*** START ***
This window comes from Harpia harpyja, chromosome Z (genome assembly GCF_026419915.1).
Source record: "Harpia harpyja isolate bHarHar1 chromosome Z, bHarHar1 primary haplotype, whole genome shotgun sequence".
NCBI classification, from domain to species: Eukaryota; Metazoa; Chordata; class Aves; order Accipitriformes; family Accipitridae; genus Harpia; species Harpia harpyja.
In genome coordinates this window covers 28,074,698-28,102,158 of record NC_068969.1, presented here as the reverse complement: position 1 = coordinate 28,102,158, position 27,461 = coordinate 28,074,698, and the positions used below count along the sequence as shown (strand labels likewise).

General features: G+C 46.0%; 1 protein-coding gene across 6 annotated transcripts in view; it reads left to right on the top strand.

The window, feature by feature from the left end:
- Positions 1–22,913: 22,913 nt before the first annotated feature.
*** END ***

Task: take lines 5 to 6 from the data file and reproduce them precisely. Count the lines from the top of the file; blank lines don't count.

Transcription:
General features: G+C 46.0%; 1 protein-coding gene across 6 annotated transcripts in view; it reads left to right on the top strand.

The window, feature by feature from the left end: